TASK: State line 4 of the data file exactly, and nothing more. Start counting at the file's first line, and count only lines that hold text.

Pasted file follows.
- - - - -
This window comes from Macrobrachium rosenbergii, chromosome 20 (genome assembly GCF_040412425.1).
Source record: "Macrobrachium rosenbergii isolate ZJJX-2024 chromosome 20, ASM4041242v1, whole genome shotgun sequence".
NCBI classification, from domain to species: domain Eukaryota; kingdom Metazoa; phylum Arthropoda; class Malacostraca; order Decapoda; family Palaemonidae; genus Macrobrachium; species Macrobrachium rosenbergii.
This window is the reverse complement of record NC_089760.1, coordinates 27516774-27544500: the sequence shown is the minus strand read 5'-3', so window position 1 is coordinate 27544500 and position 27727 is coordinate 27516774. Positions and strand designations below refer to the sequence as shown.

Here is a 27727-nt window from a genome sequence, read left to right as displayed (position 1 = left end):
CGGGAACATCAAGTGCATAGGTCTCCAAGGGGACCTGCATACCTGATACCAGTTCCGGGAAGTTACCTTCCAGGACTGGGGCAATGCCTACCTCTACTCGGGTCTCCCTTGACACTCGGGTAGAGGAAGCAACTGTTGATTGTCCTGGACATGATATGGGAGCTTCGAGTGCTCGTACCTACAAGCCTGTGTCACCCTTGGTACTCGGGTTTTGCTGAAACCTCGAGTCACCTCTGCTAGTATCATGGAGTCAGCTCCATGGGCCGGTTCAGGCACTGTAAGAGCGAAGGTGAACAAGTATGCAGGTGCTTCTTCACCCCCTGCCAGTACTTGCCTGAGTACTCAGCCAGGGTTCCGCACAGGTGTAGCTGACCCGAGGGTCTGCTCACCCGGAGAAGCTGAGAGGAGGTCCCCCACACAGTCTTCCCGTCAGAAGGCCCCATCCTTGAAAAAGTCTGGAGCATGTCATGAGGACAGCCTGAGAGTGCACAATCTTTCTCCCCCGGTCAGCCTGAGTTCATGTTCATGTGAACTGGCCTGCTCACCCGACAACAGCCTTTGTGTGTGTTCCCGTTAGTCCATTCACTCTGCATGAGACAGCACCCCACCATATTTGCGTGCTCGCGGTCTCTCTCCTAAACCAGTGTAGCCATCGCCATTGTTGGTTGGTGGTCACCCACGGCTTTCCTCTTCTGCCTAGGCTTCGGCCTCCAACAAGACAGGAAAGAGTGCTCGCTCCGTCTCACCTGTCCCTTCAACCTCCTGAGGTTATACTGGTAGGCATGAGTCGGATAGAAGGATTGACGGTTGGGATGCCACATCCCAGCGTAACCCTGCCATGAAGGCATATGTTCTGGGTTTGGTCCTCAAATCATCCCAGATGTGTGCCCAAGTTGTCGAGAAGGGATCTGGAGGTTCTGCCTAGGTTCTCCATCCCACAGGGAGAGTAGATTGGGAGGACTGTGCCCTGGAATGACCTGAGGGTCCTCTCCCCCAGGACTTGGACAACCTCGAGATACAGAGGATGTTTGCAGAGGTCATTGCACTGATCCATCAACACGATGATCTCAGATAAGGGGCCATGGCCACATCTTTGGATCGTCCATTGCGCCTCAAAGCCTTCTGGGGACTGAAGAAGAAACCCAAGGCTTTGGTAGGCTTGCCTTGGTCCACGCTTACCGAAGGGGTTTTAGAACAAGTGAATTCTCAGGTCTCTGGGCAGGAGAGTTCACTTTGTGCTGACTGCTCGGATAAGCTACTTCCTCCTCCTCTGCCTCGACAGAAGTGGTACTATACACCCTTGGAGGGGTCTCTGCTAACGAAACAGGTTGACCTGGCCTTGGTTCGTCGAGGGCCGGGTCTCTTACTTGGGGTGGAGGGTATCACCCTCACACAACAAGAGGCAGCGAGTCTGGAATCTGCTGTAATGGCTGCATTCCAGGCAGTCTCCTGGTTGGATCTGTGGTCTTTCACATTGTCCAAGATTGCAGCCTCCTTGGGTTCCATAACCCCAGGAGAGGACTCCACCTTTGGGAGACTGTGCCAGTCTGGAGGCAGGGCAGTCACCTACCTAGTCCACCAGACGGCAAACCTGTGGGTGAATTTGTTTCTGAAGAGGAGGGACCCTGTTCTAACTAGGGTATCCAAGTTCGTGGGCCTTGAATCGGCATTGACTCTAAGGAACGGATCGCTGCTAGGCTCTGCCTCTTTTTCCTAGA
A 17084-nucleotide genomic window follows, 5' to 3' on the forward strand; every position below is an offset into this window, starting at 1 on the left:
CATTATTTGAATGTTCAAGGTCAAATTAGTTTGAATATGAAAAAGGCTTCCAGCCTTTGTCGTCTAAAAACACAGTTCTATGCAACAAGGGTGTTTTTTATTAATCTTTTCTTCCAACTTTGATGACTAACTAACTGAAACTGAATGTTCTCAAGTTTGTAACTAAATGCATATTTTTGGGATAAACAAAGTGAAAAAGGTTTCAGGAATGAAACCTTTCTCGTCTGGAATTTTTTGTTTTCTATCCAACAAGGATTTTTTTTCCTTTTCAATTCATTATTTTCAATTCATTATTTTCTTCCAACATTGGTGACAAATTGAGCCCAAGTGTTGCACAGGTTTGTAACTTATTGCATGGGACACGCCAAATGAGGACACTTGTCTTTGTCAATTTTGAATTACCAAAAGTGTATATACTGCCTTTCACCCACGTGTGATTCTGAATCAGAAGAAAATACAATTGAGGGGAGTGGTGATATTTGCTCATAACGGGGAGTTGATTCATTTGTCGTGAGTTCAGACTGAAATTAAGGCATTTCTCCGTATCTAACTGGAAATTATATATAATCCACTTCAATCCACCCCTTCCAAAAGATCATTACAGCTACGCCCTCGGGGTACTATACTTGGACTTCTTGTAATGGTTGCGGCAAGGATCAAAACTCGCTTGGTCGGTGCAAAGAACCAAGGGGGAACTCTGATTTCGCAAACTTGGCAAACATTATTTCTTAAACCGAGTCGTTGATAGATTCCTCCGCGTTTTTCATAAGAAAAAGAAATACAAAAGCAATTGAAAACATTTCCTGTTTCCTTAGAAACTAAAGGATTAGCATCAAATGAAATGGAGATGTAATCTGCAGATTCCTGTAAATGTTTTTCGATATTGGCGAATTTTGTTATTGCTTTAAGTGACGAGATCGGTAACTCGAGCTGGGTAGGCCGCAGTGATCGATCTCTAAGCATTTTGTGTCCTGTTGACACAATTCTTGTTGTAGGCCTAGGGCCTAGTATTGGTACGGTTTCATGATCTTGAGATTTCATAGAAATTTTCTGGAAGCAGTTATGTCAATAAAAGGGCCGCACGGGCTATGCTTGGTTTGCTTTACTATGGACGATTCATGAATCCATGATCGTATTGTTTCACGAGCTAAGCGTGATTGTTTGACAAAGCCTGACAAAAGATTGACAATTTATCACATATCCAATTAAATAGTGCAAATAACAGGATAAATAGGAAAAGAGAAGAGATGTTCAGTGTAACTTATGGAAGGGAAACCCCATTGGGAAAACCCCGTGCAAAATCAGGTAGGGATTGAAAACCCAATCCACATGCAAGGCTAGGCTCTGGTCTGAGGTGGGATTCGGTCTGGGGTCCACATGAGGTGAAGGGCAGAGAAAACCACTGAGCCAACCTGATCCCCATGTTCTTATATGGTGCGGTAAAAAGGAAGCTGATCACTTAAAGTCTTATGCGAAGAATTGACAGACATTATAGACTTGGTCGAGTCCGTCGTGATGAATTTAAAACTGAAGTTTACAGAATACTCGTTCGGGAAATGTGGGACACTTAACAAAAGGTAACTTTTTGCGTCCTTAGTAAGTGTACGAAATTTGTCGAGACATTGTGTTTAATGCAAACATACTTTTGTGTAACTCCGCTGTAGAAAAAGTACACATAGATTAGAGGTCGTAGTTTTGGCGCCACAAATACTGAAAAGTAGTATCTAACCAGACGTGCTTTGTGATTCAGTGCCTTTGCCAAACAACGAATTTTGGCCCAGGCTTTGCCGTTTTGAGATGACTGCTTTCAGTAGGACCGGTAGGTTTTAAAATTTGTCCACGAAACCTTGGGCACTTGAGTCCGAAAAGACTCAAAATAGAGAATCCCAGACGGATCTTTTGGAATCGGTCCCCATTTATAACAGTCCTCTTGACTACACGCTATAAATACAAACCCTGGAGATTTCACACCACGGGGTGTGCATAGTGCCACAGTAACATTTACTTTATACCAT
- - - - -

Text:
This window is the reverse complement of record NC_089760.1, coordinates 27516774-27544500: the sequence shown is the minus strand read 5'-3', so window position 1 is coordinate 27544500 and position 27727 is coordinate 27516774. Positions and strand designations below refer to the sequence as shown.